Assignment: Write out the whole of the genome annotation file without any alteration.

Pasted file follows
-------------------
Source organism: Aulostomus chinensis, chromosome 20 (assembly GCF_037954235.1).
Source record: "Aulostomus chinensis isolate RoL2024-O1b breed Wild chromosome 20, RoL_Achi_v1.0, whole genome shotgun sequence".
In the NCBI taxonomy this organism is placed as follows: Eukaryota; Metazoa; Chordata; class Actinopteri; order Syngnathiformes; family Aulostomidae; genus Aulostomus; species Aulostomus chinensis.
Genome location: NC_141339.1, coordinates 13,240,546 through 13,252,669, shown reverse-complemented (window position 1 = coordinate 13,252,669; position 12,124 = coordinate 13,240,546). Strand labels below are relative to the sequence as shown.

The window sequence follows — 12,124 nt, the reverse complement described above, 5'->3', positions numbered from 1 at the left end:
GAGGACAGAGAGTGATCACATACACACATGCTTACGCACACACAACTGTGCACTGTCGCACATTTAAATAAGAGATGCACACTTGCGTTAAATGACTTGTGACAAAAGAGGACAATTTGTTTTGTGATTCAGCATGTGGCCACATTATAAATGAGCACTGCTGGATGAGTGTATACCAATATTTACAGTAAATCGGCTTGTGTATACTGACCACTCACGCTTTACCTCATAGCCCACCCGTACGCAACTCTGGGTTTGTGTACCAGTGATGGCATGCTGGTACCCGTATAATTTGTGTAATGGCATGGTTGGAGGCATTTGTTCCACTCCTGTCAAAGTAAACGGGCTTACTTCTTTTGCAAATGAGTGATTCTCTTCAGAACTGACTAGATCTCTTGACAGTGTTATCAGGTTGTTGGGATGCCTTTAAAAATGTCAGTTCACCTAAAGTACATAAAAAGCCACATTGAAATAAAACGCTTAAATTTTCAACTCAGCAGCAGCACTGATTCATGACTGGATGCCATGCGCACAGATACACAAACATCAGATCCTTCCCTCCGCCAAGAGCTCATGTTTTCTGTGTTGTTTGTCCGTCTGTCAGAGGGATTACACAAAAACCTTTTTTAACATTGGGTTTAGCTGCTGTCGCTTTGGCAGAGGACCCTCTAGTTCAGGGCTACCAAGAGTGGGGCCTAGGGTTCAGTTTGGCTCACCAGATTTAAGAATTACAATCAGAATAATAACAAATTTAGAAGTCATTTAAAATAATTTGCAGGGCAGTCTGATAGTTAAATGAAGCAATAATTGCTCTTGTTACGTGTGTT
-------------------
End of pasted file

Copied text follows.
Source organism: Aulostomus chinensis, chromosome 20 (assembly GCF_037954235.1).
Source record: "Aulostomus chinensis isolate RoL2024-O1b breed Wild chromosome 20, RoL_Achi_v1.0, whole genome shotgun sequence".
In the NCBI taxonomy this organism is placed as follows: Eukaryota; Metazoa; Chordata; class Actinopteri; order Syngnathiformes; family Aulostomidae; genus Aulostomus; species Aulostomus chinensis.
Genome location: NC_141339.1, coordinates 13,240,546 through 13,252,669, shown reverse-complemented (window position 1 = coordinate 13,252,669; position 12,124 = coordinate 13,240,546). Strand labels below are relative to the sequence as shown.

The window sequence follows — 12,124 nt, the reverse complement described above, 5'->3', positions numbered from 1 at the left end:
GAGGACAGAGAGTGATCACATACACACATGCTTACGCACACACAACTGTGCACTGTCGCACATTTAAATAAGAGATGCACACTTGCGTTAAATGACTTGTGACAAAAGAGGACAATTTGTTTTGTGATTCAGCATGTGGCCACATTATAAATGAGCACTGCTGGATGAGTGTATACCAATATTTACAGTAAATCGGCTTGTGTATACTGACCACTCACGCTTTACCTCATAGCCCACCCGTACGCAACTCTGGGTTTGTGTACCAGTGATGGCATGCTGGTACCCGTATAATTTGTGTAATGGCATGGTTGGAGGCATTTGTTCCACTCCTGTCAAAGTAAACGGGCTTACTTCTTTTGCAAATGAGTGATTCTCTTCAGAACTGACTAGATCTCTTGACAGTGTTATCAGGTTGTTGGGATGCCTTTAAAAATGTCAGTTCACCTAAAGTACATAAAAAGCCACATTGAAATAAAACGCTTAAATTTTCAACTCAGCAGCAGCACTGATTCATGACTGGATGCCATGCGCACAGATACACAAACATCAGATCCTTCCCTCCGCCAAGAGCTCATGTTTTCTGTGTTGTTTGTCCGTCTGTCAGAGGGATTACACAAAAACCTTTTTTAACATTGGGTTTAGCTGCTGTCGCTTTGGCAGAGGACCCTCTAGTTCAGGGCTACCAAGAGTGGGGCCTAGGGTTCAGTTTGGCTCACCAGATTTAAGAATTACAATCAGAATAATAACAAATTTAGAAGTCATTTAAAATAATTTGCAGGGCAGTCTGATAGTTAAATGAAGCAATAATTGCTCTTGTTACGTGTGTT